At a June class in the kitchen of her home, Sweeney doles out Cheetos, Skittles, gummy bears and juice boxes to Ashleigh and several other tykes seated on the floor, each next to his or her own plastic potty. Suddenly Ashleigh cries out for her mom—she is starting to have an accident—but, as advised, Heather and Bill stay seated just a few feet away and let Sweeney handle the situation. "Listen to your body and go potty on the potty!" she implores, motioning the little girl toward her mini-toilet. Too late. But days after attending the $200, five-hour session (with some follow-up, at-home practice with Mom and Dad), Ashleigh is almost completely trained. "We were having a hard time figuring out what's right, what's wrong," says her mother. "I learned a lot by watching Miss Wendy."
And there's a lot more help out there. Don't have time to bake cupcakes for that class party? Call Beth Andresini, a personal chef in Towson, Md., who, for an $80 fee, will whip up two dozen chocolate-frosted treats in a jiffy. Rude kids? Etiquette specialist Lynda White of the Colony, Texas, does an in-home manners makeover ($200 an hour) in which she instructs youngsters to keep their elbows off the table, chew with their mouths closed and give a proper handshake. White, 60, also outlines proper subjects to discuss with company: "The weather? Yes. Your parents' divorce? No."
There's even a wardrobe-dispute consultant. Debra Lindquist, of Denver, goes shopping with young girls to help them find clothes they think are cool—and that Mom likes too. A recent triumph: getting 15-year-old Katy Knerr, of Del Mar, Calif., who favored Goth garb, and preppy mom Lynn, 50, to work on Katy's new look: vintage clothing and red-dyed, rather than blue-dyed, hair. "I could tell her, 'You look great in that color,' and she would not pay any attention," says Lynn. "That's where Debra was really helpful." Katy calls the experience "really cool," adding, "I don't wear as much black anymore and I stand straighter."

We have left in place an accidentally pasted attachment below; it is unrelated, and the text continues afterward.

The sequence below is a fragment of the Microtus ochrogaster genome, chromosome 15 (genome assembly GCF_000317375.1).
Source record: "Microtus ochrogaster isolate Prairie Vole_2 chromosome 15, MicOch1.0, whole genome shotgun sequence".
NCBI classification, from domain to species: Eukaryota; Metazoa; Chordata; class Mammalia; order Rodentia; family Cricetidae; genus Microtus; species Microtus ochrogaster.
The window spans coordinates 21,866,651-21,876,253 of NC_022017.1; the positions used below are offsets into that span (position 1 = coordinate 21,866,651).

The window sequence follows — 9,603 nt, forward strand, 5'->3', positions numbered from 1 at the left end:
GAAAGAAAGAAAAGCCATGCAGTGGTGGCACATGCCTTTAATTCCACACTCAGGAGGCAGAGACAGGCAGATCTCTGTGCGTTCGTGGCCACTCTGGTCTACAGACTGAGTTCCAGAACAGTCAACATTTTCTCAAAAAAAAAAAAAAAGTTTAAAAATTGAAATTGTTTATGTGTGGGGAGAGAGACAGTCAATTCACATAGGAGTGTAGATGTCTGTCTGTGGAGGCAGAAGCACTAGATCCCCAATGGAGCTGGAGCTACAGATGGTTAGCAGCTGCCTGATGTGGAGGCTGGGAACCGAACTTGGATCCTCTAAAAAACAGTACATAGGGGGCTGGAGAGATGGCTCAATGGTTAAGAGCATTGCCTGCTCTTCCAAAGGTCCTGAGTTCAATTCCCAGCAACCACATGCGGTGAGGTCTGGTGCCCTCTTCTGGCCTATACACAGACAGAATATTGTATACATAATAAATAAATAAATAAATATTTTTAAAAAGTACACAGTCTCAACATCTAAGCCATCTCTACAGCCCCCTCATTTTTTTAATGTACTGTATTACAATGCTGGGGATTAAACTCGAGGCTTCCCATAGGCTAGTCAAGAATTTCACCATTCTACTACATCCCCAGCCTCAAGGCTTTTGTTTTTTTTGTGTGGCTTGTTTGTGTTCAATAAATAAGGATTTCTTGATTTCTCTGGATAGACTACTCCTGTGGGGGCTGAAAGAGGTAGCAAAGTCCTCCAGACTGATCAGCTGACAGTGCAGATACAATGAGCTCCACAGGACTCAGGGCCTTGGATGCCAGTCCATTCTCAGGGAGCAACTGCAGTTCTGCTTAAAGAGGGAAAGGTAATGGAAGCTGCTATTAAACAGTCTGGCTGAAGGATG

For other parents the needs are simpler. Gary Gash, a 47-year-old lawyer from Armonk, N.Y., and his wife, Jocelyn, 50, an apparel buyer, aren't around during the day to ferry son Jacob, 15, to tennis practice and daughter Sarah, 5, from basketball. Their answer? Joan Corwin, owner of Mother Hen's Helpers, a private bus service in Chappaqua, N.Y. Corwin, who has expanded her fleet from 7 to 15 buses and vans since 2002, does everything from taking nannies and babies to the park to bringing forgotten play costumes to school for a one-way cost of $15. "She's a schlepper; she's a godsend," Gary Gash says. The trade-off? "Someone is supplementing my parenting. That's a regret."
Bruce and Lisa Moskowitz, parents of Jessica—now a confident cyclist—also have mixed feelings. Lisa, 44, an orthopedic surgeon, says she is a hands-on mother to both Jessica and her 3-year-old sister Allison, taking them to play dates and activities and spending as much time with them as she can. The Moskowitzes turned to a coach, they say, after Jessica saw that the kid down the block had one.
But other factors also played a role: Bruce's long hours as an ophthalmologist, Lisa's recent shoulder surgery and her own unfinished efforts to teach Jessica how to ride. Sometimes when they went out, Lisa says, she would get impatient and Jessica would get frustrated. "I think it was easier with Aresh than if my parents taught me," Jessica says. "I'm really happy that I finally learned." But while she's delighted that Jessica can now join her on family bike rides, Lisa admits to a twinge of sadness. "It's like watching her take her first step," she says. "I would have liked to be there."
By Nancy Jeffrey. Jennifer Frey in Scarsdale, N.Y. Leslie Goldman in Chicago. Melanie Kaplan in Towson, Darla Atlas in Fort Worth anc Vickie Bane in Denver